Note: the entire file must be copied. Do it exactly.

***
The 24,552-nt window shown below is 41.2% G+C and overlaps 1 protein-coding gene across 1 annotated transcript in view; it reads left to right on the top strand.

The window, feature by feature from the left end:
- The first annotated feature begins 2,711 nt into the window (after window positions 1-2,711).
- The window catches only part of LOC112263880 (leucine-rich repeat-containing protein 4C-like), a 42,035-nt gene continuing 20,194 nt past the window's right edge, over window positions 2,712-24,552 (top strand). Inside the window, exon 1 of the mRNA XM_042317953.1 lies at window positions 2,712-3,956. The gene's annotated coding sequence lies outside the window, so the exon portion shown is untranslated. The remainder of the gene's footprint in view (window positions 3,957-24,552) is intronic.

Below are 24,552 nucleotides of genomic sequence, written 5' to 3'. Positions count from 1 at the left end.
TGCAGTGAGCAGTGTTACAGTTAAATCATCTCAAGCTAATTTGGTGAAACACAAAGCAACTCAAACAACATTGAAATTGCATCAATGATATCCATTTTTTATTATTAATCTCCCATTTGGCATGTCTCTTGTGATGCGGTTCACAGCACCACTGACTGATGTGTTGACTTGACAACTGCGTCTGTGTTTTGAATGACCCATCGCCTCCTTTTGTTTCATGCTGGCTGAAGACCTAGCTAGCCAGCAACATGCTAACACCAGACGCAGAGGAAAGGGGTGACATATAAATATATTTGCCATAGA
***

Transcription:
The 24,552-nt window shown below is 41.2% G+C and overlaps 1 protein-coding gene across 1 annotated transcript in view; it reads left to right on the top strand.

The window, feature by feature from the left end:
- The first annotated feature begins 2,711 nt into the window (after window positions 1-2,711).
- The window catches only part of LOC112263880 (leucine-rich repeat-containing protein 4C-like), a 42,035-nt gene continuing 20,194 nt past the window's right edge, over window positions 2,712-24,552 (top strand). Inside the window, exon 1 of the mRNA XM_042317953.1 lies at window positions 2,712-3,956. The gene's annotated coding sequence lies outside the window, so the exon portion shown is untranslated. The remainder of the gene's footprint in view (window positions 3,957-24,552) is intronic.

Below are 24,552 nucleotides of genomic sequence, written 5' to 3'. Positions count from 1 at the left end.
TGCAGTGAGCAGTGTTACAGTTAAATCATCTCAAGCTAATTTGGTGAAACACAAAGCAACTCAAACAACATTGAAATTGCATCAATGATATCCATTTTTTATTATTAATCTCCCATTTGGCATGTCTCTTGTGATGCGGTTCACAGCACCACTGACTGATGTGTTGACTTGACAACTGCGTCTGTGTTTTGAATGACCCATCGCCTCCTTTTGTTTCATGCTGGCTGAAGACCTAGCTAGCCAGCAACATGCTAACACCAGACGCAGAGGAAAGGGGTGACATATAAATATATTTGCCATAGA